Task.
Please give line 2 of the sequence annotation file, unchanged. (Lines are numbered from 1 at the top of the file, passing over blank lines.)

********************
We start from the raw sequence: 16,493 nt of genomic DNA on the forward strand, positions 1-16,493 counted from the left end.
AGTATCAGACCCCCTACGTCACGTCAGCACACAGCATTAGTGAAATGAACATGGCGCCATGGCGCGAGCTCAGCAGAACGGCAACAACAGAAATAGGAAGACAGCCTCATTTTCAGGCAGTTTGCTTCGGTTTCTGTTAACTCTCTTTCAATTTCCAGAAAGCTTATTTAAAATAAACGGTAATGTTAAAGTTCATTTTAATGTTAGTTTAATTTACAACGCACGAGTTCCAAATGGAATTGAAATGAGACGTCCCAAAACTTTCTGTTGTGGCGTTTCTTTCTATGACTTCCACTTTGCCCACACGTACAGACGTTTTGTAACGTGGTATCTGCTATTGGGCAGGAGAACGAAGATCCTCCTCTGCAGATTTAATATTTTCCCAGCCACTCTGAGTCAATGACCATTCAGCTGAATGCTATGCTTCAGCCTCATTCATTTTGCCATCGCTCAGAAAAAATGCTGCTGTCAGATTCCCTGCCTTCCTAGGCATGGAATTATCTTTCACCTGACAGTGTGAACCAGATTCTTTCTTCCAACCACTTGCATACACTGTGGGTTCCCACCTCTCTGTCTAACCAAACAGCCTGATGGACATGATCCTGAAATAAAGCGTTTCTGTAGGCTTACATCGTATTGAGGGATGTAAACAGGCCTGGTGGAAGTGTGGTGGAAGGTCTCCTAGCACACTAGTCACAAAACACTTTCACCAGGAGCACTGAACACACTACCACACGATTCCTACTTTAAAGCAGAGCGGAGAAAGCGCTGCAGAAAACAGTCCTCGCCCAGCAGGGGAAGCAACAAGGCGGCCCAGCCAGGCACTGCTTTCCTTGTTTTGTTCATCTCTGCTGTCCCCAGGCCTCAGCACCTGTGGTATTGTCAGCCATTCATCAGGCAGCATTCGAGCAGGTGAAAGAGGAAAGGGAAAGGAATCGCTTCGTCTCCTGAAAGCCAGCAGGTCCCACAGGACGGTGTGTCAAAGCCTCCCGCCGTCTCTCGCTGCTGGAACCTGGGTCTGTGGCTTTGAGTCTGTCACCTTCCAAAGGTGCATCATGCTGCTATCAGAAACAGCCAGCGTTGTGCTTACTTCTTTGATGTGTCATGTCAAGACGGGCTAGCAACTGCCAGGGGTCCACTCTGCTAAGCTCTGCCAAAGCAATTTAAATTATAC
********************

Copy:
AGTATCAGACCCCCTACGTCACGTCAGCACACAGCATTAGTGAAATGAACATGGCGCCATGGCGCGAGCTCAGCAGAACGGCAACAACAGAAATAGGAAGACAGCCTCATTTTCAGGCAGTTTGCTTCGGTTTCTGTTAACTCTCTTTCAATTTCCAGAAAGCTTATTTAAAATAAACGGTAATGTTAAAGTTCATTTTAATGTTAGTTTAATTTACAACGCACGAGTTCCAAATGGAATTGAAATGAGACGTCCCAAAACTTTCTGTTGTGGCGTTTCTTTCTATGACTTCCACTTTGCCCACACGTACAGACGTTTTGTAACGTGGTATCTGCTATTGGGCAGGAGAACGAAGATCCTCCTCTGCAGATTTAATATTTTCCCAGCCACTCTGAGTCAATGACCATTCAGCTGAATGCTATGCTTCAGCCTCATTCATTTTGCCATCGCTCAGAAAAAATGCTGCTGTCAGATTCCCTGCCTTCCTAGGCATGGAATTATCTTTCACCTGACAGTGTGAACCAGATTCTTTCTTCCAACCACTTGCATACACTGTGGGTTCCCACCTCTCTGTCTAACCAAACAGCCTGATGGACATGATCCTGAAATAAAGCGTTTCTGTAGGCTTACATCGTATTGAGGGATGTAAACAGGCCTGGTGGAAGTGTGGTGGAAGGTCTCCTAGCACACTAGTCACAAAACACTTTCACCAGGAGCACTGAACACACTACCACACGATTCCTACTTTAAAGCAGAGCGGAGAAAGCGCTGCAGAAAACAGTCCTCGCCCAGCAGGGGAAGCAACAAGGCGGCCCAGCCAGGCACTGCTTTCCTTGTTTTGTTCATCTCTGCTGTCCCCAGGCCTCAGCACCTGTGGTATTGTCAGCCATTCATCAGGCAGCATTCGAGCAGGTGAAAGAGGAAAGGGAAAGGAATCGCTTCGTCTCCTGAAAGCCAGCAGGTCCCACAGGACGGTGTGTCAAAGCCTCCCGCCGTCTCTCGCTGCTGGAACCTGGGTCTGTGGCTTTGAGTCTGTCACCTTCCAAAGGTGCATCATGCTGCTATCAGAAACAGCCAGCGTTGTGCTTACTTCTTTGATGTGTCATGTCAAGACGGGCTAGCAACTGCCAGGGGTCCACTCTGCTAAGCTCTGCCAAAGCAATTTAAATTATAC